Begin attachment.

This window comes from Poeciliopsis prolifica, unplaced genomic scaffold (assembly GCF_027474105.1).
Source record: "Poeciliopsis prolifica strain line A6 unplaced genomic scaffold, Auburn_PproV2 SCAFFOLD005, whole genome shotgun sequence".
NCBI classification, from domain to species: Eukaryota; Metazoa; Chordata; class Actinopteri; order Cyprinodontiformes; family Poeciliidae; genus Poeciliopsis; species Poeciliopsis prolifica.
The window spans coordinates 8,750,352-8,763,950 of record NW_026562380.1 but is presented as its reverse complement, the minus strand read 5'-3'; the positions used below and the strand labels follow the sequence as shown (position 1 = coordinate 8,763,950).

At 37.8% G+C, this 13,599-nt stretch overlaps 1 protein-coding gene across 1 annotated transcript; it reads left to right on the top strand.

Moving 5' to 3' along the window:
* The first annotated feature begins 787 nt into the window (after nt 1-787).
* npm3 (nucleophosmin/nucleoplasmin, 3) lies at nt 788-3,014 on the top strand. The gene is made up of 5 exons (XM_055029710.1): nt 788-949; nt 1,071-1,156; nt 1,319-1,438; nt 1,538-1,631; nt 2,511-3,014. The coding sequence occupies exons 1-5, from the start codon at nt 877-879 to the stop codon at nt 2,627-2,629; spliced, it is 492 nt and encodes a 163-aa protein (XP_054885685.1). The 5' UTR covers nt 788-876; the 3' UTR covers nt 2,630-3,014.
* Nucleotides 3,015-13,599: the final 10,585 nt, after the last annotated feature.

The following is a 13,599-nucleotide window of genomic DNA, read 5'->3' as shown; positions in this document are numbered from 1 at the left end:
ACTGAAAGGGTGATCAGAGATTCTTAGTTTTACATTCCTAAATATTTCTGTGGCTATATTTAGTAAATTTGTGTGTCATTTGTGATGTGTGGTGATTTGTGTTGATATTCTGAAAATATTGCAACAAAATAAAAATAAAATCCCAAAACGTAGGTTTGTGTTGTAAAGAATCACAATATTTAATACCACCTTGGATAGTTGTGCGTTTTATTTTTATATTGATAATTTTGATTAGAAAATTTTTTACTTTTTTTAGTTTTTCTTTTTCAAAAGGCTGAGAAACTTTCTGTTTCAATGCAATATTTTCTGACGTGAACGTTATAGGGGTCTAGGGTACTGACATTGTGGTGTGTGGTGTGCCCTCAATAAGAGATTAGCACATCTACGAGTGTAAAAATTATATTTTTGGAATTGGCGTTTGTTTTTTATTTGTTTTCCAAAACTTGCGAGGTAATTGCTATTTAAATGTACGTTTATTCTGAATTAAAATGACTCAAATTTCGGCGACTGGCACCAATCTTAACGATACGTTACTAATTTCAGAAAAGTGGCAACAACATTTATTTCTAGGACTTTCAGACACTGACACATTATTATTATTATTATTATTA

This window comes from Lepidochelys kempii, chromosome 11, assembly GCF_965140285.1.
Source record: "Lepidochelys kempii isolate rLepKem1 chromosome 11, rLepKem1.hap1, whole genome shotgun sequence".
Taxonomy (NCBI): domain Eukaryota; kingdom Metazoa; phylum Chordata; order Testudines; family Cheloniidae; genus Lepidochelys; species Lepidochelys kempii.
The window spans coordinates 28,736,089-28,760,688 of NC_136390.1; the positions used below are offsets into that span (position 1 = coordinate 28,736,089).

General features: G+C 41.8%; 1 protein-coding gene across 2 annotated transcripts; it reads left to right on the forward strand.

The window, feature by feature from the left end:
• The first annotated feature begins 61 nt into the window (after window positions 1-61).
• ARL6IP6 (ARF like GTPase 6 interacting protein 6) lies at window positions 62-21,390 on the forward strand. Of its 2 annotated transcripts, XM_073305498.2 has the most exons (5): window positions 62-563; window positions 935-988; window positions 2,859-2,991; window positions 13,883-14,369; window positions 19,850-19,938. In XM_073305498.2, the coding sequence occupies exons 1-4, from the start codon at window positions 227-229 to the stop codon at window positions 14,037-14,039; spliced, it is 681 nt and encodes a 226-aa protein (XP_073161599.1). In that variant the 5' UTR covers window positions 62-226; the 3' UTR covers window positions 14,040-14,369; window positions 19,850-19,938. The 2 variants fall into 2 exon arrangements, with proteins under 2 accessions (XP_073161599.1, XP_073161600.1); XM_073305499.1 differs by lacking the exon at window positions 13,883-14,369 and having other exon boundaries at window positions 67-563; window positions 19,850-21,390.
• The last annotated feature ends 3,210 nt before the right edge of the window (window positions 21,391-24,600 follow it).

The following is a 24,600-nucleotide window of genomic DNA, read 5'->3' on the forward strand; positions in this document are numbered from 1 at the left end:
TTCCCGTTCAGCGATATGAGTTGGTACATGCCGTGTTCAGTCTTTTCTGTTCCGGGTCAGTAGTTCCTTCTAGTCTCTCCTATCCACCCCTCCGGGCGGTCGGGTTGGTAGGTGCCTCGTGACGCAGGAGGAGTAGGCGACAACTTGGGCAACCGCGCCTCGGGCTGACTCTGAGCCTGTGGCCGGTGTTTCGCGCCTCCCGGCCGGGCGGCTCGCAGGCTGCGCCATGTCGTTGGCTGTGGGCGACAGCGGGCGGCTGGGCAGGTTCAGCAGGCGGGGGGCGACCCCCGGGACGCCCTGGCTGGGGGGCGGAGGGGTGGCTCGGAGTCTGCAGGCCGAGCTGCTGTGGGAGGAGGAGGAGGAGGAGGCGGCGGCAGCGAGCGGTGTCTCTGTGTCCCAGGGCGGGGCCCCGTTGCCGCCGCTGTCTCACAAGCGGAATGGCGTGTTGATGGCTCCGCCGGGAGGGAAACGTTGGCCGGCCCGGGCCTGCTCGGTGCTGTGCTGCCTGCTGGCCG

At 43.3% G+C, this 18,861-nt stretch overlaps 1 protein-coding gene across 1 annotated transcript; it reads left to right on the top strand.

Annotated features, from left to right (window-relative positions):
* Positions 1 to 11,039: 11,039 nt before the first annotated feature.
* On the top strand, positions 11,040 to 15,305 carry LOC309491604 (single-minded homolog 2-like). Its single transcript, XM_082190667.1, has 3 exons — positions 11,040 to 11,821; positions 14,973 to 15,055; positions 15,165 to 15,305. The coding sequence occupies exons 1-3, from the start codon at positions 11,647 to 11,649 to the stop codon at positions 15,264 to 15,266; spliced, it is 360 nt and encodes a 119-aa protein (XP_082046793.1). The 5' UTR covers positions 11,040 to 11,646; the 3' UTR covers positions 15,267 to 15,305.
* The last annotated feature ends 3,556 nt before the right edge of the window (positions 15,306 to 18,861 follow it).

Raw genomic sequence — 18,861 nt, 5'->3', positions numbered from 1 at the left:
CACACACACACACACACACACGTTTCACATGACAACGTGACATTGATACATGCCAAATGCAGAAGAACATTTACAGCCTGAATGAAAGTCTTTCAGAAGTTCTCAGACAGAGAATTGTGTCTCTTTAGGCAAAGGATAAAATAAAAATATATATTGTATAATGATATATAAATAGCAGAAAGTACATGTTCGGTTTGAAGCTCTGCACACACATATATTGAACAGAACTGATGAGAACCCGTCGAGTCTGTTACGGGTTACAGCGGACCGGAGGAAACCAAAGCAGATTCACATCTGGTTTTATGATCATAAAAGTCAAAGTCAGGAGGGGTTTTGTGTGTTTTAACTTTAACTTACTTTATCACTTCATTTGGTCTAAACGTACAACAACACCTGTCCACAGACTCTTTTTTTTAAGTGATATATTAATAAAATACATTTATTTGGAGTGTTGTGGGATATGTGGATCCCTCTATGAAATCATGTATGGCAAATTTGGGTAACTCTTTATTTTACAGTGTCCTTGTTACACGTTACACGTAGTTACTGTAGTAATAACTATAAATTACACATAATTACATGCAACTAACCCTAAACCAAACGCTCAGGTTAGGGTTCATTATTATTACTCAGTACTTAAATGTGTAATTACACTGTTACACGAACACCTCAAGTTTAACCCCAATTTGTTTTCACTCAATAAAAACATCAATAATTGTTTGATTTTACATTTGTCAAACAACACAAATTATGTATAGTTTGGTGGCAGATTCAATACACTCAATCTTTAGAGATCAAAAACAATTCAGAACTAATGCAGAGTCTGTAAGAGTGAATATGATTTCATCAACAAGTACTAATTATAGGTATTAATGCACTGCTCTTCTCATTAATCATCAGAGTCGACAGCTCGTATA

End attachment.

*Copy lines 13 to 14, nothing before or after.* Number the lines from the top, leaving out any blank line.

Source record: "Lepidochelys kempii isolate rLepKem1 chromosome 11, rLepKem1.hap1, whole genome shotgun sequence".
Taxonomy (NCBI): domain Eukaryota; kingdom Metazoa; phylum Chordata; order Testudines; family Cheloniidae; genus Lepidochelys; species Lepidochelys kempii.